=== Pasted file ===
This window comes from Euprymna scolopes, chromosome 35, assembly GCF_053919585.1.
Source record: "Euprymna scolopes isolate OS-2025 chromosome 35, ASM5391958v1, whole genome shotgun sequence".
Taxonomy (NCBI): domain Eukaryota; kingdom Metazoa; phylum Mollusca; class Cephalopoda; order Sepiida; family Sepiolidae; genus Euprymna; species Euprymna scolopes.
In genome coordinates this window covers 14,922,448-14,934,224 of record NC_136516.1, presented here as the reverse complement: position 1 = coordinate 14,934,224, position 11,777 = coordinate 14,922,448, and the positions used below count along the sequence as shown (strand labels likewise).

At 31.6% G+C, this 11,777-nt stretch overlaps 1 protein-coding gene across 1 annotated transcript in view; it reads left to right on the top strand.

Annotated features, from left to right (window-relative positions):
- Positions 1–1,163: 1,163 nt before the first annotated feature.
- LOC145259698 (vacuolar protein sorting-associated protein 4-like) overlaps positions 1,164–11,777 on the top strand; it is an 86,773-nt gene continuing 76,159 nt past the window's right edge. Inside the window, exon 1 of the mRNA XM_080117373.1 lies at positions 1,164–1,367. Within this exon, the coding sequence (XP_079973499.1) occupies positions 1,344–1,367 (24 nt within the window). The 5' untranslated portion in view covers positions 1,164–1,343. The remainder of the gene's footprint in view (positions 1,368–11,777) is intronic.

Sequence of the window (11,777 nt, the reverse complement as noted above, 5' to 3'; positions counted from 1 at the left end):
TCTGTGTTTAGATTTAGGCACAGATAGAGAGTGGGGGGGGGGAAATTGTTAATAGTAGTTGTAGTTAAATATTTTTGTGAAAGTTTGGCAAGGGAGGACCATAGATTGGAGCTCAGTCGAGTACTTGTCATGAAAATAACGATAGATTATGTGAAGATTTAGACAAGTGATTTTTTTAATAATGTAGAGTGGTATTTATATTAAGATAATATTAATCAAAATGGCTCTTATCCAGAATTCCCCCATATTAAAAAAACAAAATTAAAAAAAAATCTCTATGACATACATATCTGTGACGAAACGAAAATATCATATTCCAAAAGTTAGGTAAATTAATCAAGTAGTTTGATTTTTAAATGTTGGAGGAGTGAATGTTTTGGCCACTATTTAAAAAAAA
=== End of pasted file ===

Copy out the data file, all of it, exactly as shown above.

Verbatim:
This window comes from Euprymna scolopes, chromosome 35, assembly GCF_053919585.1.
Source record: "Euprymna scolopes isolate OS-2025 chromosome 35, ASM5391958v1, whole genome shotgun sequence".
Taxonomy (NCBI): domain Eukaryota; kingdom Metazoa; phylum Mollusca; class Cephalopoda; order Sepiida; family Sepiolidae; genus Euprymna; species Euprymna scolopes.
In genome coordinates this window covers 14,922,448-14,934,224 of record NC_136516.1, presented here as the reverse complement: position 1 = coordinate 14,934,224, position 11,777 = coordinate 14,922,448, and the positions used below count along the sequence as shown (strand labels likewise).

At 31.6% G+C, this 11,777-nt stretch overlaps 1 protein-coding gene across 1 annotated transcript in view; it reads left to right on the top strand.

Annotated features, from left to right (window-relative positions):
- Positions 1–1,163: 1,163 nt before the first annotated feature.
- LOC145259698 (vacuolar protein sorting-associated protein 4-like) overlaps positions 1,164–11,777 on the top strand; it is an 86,773-nt gene continuing 76,159 nt past the window's right edge. Inside the window, exon 1 of the mRNA XM_080117373.1 lies at positions 1,164–1,367. Within this exon, the coding sequence (XP_079973499.1) occupies positions 1,344–1,367 (24 nt within the window). The 5' untranslated portion in view covers positions 1,164–1,343. The remainder of the gene's footprint in view (positions 1,368–11,777) is intronic.

Sequence of the window (11,777 nt, the reverse complement as noted above, 5' to 3'; positions counted from 1 at the left end):
TCTGTGTTTAGATTTAGGCACAGATAGAGAGTGGGGGGGGGGAAATTGTTAATAGTAGTTGTAGTTAAATATTTTTGTGAAAGTTTGGCAAGGGAGGACCATAGATTGGAGCTCAGTCGAGTACTTGTCATGAAAATAACGATAGATTATGTGAAGATTTAGACAAGTGATTTTTTTAATAATGTAGAGTGGTATTTATATTAAGATAATATTAATCAAAATGGCTCTTATCCAGAATTCCCCCATATTAAAAAAACAAAATTAAAAAAAAATCTCTATGACATACATATCTGTGACGAAACGAAAATATCATATTCCAAAAGTTAGGTAAATTAATCAAGTAGTTTGATTTTTAAATGTTGGAGGAGTGAATGTTTTGGCCACTATTTAAAAAAAA